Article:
Who Am I?

Plenty of people are troubled by impostor syndrome. If you’re unfamiliar with the term, it’s that feeling a lot of people get where they think that their success and skills and abilities are all in some part false, over-hyped, or built on a house of cards – while of course everyone else is a solid professional who really, actually know what they’re doing. You’re just one slip-up from everyone learning what a fraud you are, says this anxiety.

Hey, just in case you needed to hear it today – it’s not true!

It’s actually pretty difficult to fake competency for any length of time, so if you’ve “had everybody fooled” for anything more than a few days, you probably actually do know what you’re talking about, and you’ll be fine.

In fact, that’s what I’m thinking about today. A sort of impostor-syndrome-by-proxy, or a “second order impostor syndrome” that I notice seems to affect people.

Here’s how it works: You know your stuff with regards to some particular subject matter. You’re actually quite the expert. And you don’t doubt yourself! You feel very confident in your knowledge. Where the doubt kicks in is when you think about anyone else feeling that way.

So it’s sort of like the reverse of impostor syndrome in a way, too. Unlike impostor syndrome, where everyone else probably thinks you’re fine and YOU think you’re a fraud, in this version you actually have full confidence in yourself and you think everyone ELSE will think you’re a fraud.

Opposite but related! You see, if you think that everyone else will think that you’re a fraud, you’re just as unlikely to put yourself out there as if you think you’re a fraud.

You think to yourself, “I know I can do this,” or “I know I’m right about this,” or something, but then say, “but I’m just XYZ, so they won’t listen.” (Substitute anything you like for “XYZ” – you think you’re too young, or you don’t have some credential, or you haven’t been in the industry long enough, or whatever.)

You doubt your ability to make yourself seen and heard in your area of expertise.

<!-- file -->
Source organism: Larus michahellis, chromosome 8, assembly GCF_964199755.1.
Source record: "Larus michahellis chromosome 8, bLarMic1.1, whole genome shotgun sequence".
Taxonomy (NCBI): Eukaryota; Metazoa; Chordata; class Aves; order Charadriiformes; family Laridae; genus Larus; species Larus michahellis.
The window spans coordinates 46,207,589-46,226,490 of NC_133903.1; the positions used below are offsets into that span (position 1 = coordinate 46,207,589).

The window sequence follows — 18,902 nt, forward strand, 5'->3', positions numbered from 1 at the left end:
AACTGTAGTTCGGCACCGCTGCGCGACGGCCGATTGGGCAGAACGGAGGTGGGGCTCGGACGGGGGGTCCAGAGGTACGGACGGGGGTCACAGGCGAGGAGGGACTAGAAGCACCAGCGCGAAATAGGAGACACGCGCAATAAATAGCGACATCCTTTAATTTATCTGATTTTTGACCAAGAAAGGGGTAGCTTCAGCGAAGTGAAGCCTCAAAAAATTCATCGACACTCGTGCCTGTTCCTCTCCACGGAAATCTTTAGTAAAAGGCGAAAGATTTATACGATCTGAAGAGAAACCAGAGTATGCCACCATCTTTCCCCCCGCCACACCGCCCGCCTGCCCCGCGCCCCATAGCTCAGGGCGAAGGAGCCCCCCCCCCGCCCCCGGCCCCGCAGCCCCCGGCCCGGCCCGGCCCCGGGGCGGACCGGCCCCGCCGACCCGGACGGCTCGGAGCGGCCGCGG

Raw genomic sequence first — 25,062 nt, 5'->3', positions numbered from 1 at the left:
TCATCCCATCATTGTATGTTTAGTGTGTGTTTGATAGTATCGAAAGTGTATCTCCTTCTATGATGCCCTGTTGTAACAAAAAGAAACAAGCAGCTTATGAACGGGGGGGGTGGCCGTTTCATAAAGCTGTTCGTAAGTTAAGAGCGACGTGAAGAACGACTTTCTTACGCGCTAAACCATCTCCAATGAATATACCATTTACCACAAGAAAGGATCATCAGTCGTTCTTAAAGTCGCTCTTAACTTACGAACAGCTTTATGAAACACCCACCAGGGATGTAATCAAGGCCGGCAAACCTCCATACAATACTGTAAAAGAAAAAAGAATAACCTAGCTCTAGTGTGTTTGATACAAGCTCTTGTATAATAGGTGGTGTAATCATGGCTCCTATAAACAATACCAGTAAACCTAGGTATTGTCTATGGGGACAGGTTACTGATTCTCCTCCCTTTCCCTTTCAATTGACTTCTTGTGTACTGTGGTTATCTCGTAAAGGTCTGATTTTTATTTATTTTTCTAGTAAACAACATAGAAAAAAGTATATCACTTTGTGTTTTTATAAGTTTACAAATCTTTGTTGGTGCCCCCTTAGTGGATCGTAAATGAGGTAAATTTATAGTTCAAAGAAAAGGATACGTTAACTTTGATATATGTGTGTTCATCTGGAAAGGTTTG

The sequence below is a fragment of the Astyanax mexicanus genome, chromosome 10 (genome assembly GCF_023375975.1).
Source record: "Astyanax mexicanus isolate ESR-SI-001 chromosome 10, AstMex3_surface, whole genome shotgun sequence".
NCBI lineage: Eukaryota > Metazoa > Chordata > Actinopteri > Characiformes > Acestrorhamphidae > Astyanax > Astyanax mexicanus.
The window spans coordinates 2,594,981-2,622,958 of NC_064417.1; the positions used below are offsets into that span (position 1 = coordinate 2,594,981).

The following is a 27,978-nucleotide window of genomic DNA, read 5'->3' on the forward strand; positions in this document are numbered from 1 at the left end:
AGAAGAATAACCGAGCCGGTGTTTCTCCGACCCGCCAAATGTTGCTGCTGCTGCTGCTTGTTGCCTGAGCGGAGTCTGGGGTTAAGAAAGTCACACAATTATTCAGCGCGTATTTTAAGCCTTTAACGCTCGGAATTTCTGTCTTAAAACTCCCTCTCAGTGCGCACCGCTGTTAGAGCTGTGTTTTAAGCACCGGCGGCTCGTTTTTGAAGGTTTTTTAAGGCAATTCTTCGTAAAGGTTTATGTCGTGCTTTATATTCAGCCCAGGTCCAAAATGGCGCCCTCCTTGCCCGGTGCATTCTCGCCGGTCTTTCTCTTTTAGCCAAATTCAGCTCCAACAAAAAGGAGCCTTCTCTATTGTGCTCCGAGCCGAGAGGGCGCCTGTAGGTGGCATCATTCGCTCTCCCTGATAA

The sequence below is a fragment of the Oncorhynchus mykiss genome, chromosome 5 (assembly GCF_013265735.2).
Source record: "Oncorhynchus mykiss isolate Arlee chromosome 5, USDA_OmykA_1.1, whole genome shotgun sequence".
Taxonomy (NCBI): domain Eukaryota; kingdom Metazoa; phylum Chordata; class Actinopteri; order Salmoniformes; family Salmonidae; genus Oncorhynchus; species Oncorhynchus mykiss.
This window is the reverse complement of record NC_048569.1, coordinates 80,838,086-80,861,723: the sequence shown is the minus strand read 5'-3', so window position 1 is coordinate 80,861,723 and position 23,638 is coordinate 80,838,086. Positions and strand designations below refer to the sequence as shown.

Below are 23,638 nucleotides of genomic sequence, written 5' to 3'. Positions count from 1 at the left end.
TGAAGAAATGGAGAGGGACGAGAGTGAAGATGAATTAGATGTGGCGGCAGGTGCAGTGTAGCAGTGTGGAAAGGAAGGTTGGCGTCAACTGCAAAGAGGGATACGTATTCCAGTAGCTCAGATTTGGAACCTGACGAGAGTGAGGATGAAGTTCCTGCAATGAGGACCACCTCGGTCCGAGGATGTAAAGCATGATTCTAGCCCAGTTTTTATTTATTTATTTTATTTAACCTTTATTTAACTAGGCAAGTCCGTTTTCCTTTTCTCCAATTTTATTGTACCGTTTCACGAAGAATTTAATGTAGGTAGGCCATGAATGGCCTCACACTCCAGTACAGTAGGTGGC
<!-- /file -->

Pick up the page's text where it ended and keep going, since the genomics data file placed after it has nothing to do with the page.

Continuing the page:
Second-order Impostor Syndrome. You don’t think you’re a fraud, but you’re convinced everyone else will think so.

Often this comes with a fear of rejection, or even a fear of insulting someone by even offering your knowledge. “Who am I to tell this big shot how they could improve their website?” or “Who am I to suggest that some CEO might be leaving money on the table in their manufacturing?”

I’ll tell you who you are: someone who knows something they don’t.

No matter how successful someone is, they’re not omniscient. All it takes to learn something from someone is for them to know something you don’t. And even really successful people have blind spots – in fact, the larger your realm of responsibilities, the more likely it is that there are places you can’t see directly.

Combine that with the fact that if someone really is such a big shot that you feel a wide gap between you and them – what have you got to lose by offering up your insights?

People think of taking risks like jumping across a wide chasm, where the two possible outcomes are making it to the other side or plummeting to your death, and thus often decide it’s better not to jump at all. But that’s the wrong analogy. It’s much more like trying to jump to reach a high shelf from where you’re standing – the two outcomes are that you make it or you don’t, but if you don’t you’re just back where you started, no worse off. In that case – why not jump?

Image result for reaching for a high shelf"

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